Having managed to obtain his workshop, and once again honoured by Porto's Palácio da Bolsa, Carneiro returned to Brazil (1929), where he held exhibitions in Rio de Janeiro and São Paulo, and sold the most work of his career. Although he was then nominated Director of the Porto Academy of Fine Arts, he was never able to take up the position. The ’Franciscan da Belleza‘ [Franciscan of beauty], as he became known in Brazil, died shortly after his return.

 

Since his death, his work has been shown in several exhibitions, from his illustrations for the Divine Comedy (Rome, 1964, Ateneu Comercial do Porto, 1965, Assumption College, 1967), to smaller retrospectives (SNI, Lisbon; Porto Fine Arts school, Porto, 1958; CMT Matosinhos, 1960) and larger ones at the Calouste Gulbenkian Foundation and the Museu Soares dos Reis (1973), and a major retrospective at the CAM (2005).

 

After the publication of his poems Solilóquios: sonetos póstumos [Soliloquies: posthumous sonnets] (1936), with an introduction by Júlio Brandão, the António Carneiro gallery was also set up at the Museu Municipal Amadeo de Souza Cardoso (1953), his house-workshop was opened to the public in Porto (1973), and a space for his work was set aside at the Museu da Quinta de Santiago da Câmara in Matosinhos (1996).

 

Afonso Ramos

 

February 2013

 

SOURCE: gulbenkian.pt/museu/en/artist/antonio-carneiro/

Museu Nacional de Belas Artes

(MNBA)

Rio de Janeiro, Brasil

Art Week Gallery Group: Creative Classics

12/07/2019

Manipulated image of photos taken from works exhibited in the Gallery of Moldings of the National Museum of Fine Arts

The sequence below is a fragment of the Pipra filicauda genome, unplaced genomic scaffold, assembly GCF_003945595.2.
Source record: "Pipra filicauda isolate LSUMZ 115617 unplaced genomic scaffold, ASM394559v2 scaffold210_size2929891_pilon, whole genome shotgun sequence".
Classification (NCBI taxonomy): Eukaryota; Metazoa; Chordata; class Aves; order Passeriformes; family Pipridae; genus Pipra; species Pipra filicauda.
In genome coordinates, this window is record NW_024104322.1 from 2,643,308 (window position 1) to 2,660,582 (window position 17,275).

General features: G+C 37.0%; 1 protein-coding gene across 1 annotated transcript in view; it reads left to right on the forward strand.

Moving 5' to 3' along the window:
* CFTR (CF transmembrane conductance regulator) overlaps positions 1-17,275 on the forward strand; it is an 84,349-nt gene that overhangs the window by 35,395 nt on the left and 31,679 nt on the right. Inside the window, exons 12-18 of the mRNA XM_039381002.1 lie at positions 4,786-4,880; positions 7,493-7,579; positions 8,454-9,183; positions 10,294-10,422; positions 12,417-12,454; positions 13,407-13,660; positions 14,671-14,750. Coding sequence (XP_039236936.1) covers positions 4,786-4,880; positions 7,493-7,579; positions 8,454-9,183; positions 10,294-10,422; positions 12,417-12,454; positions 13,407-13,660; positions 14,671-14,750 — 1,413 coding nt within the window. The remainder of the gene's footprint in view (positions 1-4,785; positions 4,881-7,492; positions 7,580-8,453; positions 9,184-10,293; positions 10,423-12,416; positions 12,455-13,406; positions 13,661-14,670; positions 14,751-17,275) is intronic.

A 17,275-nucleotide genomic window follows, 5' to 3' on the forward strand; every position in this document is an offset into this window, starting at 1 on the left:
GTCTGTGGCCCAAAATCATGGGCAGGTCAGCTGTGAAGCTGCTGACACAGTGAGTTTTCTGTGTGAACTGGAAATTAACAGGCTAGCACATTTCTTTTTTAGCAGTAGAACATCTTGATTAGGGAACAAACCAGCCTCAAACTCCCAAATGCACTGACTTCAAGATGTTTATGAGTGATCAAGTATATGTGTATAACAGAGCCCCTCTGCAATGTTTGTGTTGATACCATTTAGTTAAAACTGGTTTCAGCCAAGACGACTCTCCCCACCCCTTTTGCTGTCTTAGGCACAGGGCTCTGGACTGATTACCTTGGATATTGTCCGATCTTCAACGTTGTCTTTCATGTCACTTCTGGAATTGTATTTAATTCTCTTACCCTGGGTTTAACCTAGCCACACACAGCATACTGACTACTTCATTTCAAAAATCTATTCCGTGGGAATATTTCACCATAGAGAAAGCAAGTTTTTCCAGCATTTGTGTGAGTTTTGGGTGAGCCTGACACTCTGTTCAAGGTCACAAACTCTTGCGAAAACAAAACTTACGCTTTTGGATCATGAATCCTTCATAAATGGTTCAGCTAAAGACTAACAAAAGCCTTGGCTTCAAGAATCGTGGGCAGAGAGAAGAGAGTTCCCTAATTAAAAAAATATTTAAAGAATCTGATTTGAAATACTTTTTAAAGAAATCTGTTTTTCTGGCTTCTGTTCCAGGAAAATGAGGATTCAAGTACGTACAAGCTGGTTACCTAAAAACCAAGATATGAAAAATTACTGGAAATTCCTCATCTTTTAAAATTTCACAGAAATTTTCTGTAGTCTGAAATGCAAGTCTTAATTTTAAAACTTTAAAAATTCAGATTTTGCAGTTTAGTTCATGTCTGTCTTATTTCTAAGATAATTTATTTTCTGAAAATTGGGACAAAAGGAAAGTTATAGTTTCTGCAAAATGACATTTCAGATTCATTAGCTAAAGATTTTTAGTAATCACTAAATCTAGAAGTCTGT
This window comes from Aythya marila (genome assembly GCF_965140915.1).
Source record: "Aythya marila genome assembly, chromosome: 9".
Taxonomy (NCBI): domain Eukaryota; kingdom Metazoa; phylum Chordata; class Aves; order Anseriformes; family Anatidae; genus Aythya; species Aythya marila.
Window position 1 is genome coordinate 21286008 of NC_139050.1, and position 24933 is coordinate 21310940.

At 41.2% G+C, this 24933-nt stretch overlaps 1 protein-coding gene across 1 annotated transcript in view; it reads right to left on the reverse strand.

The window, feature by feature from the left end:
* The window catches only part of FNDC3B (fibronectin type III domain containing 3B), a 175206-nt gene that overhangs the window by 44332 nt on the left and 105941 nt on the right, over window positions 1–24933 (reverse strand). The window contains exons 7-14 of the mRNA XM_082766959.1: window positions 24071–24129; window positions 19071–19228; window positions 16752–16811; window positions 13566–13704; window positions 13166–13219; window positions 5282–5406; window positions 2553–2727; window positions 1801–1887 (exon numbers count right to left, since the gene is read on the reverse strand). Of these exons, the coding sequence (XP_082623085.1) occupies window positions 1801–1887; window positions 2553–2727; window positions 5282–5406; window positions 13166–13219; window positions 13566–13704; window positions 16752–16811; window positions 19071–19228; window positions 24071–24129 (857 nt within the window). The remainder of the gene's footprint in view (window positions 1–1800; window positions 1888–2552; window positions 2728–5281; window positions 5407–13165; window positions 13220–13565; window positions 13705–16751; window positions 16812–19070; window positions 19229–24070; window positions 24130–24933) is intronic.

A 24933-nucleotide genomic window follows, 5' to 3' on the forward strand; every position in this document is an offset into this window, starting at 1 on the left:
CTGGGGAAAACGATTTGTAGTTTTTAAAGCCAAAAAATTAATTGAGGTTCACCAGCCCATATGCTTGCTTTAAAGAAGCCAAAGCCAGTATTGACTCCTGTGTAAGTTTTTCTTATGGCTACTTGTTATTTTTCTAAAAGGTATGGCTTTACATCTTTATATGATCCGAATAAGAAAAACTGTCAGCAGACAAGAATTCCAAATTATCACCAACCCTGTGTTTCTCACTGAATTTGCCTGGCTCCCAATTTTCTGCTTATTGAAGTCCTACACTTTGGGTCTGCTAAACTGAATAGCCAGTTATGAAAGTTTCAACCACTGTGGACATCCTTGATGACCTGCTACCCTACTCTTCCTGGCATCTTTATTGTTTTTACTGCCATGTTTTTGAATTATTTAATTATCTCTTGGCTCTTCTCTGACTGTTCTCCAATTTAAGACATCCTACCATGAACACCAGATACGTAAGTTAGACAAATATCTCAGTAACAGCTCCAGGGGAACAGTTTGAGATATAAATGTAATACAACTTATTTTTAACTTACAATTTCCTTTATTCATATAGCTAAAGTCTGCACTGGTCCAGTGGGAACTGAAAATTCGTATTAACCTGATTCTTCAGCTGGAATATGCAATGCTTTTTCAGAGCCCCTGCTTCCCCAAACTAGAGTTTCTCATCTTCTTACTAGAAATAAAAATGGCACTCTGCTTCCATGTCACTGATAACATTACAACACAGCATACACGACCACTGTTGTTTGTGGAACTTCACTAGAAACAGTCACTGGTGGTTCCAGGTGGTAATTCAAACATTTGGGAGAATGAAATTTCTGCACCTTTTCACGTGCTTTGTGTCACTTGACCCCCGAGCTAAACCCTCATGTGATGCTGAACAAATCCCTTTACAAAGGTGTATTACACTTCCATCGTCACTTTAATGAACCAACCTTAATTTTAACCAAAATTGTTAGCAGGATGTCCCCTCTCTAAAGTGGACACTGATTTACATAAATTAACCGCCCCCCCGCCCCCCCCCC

The two Molding Galleries are home to over 150 plaster works. This magnificent collection consists of pieces molded on originals from the Hellenistic, Roman, and classical Greek period (the so-called Golden Age). Most of the moldings exhibited in the two galleries of the second floor of the MNBA are pieces made from the beginning of the 19th century until 1928, mainly in the period between 1860 and 1875 in France. (Source: MNBA).

Imagem manipulada de fotos tiradas de obras expostas na Galeria de Moldagens do Museu Nacional de Belas Artes

As duas Galerias de Moldagens abrigam mais de 150 obras em gesso. Esta magnífica coleção é constituída por peças moldadas sobre originais do período helenístico, romano, e do greco clássico (a chamada Era de Ouro). A maioria das Moldagens expostas nas duas galerias do 2º piso do MNBA são peças realizadas do inicio do século XIX até 1928, principalmente no período entre 1860 e 1875, na França. (Fonte: MNBA).

Museu Nacional de Belas Artes